It’s a good thing to remember in this dance with our demons…

 

Love is loss…beautiful, gut-wrenching loss

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Is love possible without the inevitability of loss?

Can true bliss ever be appreciated without pain?

Are we doomed (or blessed?) to forever navigate our lives suspended between joy and suffering?

These are rhetorical questions of course. We know the answers, but we often choose to be blind to vast portions of truth that throb in our hearts and minds. We want infinite love and never-ending joy while succumbing to the linearity of time. We want the happily-ever-after, but without the inevitable ending and regeneration of this earthly life.

They are the demons we fear.

He was out roaming the streets, free and happy. Roaming around the neighborhood and community we all loved, visiting his friends, knowing there was a loving home that would always wait for him.

That fateful night his body was taken away from him by a speeding car, a symbol of humanity’s callousness for the earthen life that sustains us all. That night was when we as a family faced our first (but certainly not last) devastating blow. That night, pain became our eternal companion.

And the questions started pouring in as we held each other, drenched in one another’s tears:

How can life be so cruel?

Why did he have to be taken away from us so soon?

What did we do wrong?

Hell, what’s the bloody point of it all?

The questions are a pitiful exercise in pain management I suppose. The dance with the demons we’re all invited to join, that nobody seeks.

Aye, but here’s the rub…

Deep down, we – his loved ones – don’t want that pain to go away.

For that’s the point of love. It is in pain and loss that love achieves its ultimate realization. It is the gut-wrenching beauty of love. We need those demons. They look fearsome but in reality they are our truest and dearest confidantes.

So all we ask now is that he stay free and happy.

Cos the demons tell me he’ll always be with us…

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[Rumi poozy, I love you more than life itself and I always will. My brother and best friend – you’ve given me more joy than I could ever repay. I got some things to take care of in this life – you know love needs nurturing – but I can’t wait to roam this universe with you and Vaddu. Stay awesome.]

 

 

Engaging in a relationship with death and suffering

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I’ve been publishing and running this blog since March 2014. I think I’m beginning to understand why. Partly it’s because I have this compulsion, ever so often, to write and be read – doesn’t really matter by how many. And like many others, I want a platform that is singularly in my control, where people can bear witness to as much of me as I care to reveal. Barring my partner, our daughter, and our two cats, I don’t really reveal much of myself to anyone, mostly because I prefer building community with others at arms length distance.

(I’m a family man and misanthropic humanist rolled into one. This blog is sounding board, friend, and counsel.)

I realize I also want to leave a written legacy for my daughter for her to skim through in her own time.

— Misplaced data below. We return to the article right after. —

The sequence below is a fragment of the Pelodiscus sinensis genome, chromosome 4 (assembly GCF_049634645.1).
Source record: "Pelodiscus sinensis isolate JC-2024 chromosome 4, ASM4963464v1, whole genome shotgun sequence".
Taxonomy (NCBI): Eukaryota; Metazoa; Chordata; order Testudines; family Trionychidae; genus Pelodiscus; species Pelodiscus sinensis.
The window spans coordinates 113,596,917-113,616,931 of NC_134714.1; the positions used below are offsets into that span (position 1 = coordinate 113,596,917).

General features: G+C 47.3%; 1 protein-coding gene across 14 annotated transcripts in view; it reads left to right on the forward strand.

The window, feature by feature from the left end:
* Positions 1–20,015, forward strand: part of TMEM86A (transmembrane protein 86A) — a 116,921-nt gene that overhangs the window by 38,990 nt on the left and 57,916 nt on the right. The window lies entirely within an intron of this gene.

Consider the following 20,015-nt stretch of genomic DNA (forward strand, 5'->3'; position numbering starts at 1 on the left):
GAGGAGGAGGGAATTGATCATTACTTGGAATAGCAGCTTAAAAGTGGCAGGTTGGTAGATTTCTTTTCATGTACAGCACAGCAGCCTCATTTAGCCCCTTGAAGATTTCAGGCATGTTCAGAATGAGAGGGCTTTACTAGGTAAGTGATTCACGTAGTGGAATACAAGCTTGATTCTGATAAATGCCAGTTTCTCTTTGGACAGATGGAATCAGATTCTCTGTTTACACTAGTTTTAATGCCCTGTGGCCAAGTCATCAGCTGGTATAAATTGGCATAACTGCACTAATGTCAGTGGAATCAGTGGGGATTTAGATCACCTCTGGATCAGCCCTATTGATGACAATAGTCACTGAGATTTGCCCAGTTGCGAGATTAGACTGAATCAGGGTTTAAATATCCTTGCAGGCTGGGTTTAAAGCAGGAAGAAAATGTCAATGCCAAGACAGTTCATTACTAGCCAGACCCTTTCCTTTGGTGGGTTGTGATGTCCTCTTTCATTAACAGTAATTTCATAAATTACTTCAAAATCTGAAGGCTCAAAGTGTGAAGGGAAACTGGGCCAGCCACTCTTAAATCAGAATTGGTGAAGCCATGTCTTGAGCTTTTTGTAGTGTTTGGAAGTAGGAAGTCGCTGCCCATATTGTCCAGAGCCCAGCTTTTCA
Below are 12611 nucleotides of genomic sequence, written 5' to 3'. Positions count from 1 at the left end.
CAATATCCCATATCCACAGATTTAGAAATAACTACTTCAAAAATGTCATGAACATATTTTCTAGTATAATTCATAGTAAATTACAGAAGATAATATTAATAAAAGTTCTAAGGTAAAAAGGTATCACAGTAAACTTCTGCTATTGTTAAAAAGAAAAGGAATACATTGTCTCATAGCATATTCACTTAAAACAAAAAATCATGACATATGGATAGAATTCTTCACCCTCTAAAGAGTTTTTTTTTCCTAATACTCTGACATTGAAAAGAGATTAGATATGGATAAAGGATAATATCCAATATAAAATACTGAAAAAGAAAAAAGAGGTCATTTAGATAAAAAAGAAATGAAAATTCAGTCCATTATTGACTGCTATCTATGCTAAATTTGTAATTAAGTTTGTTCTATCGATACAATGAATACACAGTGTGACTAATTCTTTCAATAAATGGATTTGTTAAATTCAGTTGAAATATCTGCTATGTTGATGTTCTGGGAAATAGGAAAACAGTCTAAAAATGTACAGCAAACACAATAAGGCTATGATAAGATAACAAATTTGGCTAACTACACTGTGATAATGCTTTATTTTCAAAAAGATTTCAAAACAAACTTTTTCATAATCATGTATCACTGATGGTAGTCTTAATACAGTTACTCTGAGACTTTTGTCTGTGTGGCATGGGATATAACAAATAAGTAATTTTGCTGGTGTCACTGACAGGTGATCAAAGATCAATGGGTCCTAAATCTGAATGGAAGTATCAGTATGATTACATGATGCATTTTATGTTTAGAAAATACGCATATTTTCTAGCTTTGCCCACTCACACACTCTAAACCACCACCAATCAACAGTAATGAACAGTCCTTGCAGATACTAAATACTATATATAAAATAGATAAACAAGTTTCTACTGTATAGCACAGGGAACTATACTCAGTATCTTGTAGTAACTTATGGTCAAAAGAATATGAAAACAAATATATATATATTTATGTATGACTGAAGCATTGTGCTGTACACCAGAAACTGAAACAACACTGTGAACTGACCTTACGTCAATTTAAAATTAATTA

This makes me fear death a lot less because there’s an authentic part of me, with these random streams of consciousness, that will always be left behind in this universe. If all goes well, I will die while Sus and Daya are both alive and well, but not before having helped establish a nurturing, secure foundation of love and community for them to continue thriving in. That is all I dream off and desire from this life. (Beyond, you know, the whole nirvana ideal of freedom from attachment and desire etc…for now, I’m just taking it step by step.)

It’s funny. I used to care a lot less about death in my teens and twenties.

But ever since the blooming of our amazing family, reflections on death (as well as more morbid, fearful thoughts around suffering, grief, trauma, and more…) have been an ever-present hum in my brain.

Try as I might I am unable to get rid of them.

On the surface it’s easy to see why. I lost my younger brother nearly fourteen years ago – three weeks before his 18th birthday – to a swimming accident. Our relationship has continued to grow and thrive in other realms, but I sure do miss him in this one. Issues with loss, and fear of the same, are likely to be lifelong companions. I have also seen a lot of suffering and trauma as a result of past work and activism. I know shit can get really, really bad, really, really fast, pretty much anywhere on earth.

Furthermore, I have never experienced as deep and spiritual a love as I have for Sus and Daya. Being a nurturer and parent is unlike anything I have ever experienced. Never have I feared losing two human beings more than these two. It is a fear so deep, so raw, that I can barely put it into words.

But I think another reason for those ever-present mental segues into death and suffering is because the universe is telling me to engage with those thoughts.

Instead of avoiding them, or rationalizing them, or getting tied down by them, I need to have a judgment-free, fearless relationship with them.

I don’t know what that might look like. Like any relationship, I suppose it will go through its ebbs and flows.

But I do know it’s a relationship that can get healthier only when I let go of my need to control it. I can’t really control when or how any of us is going to die. Nor am I, try as I might, going to be able to protect my loved ones from all the ills of the world. I know they are stronger than me and certainly strong enough to handle whatever life throws at them.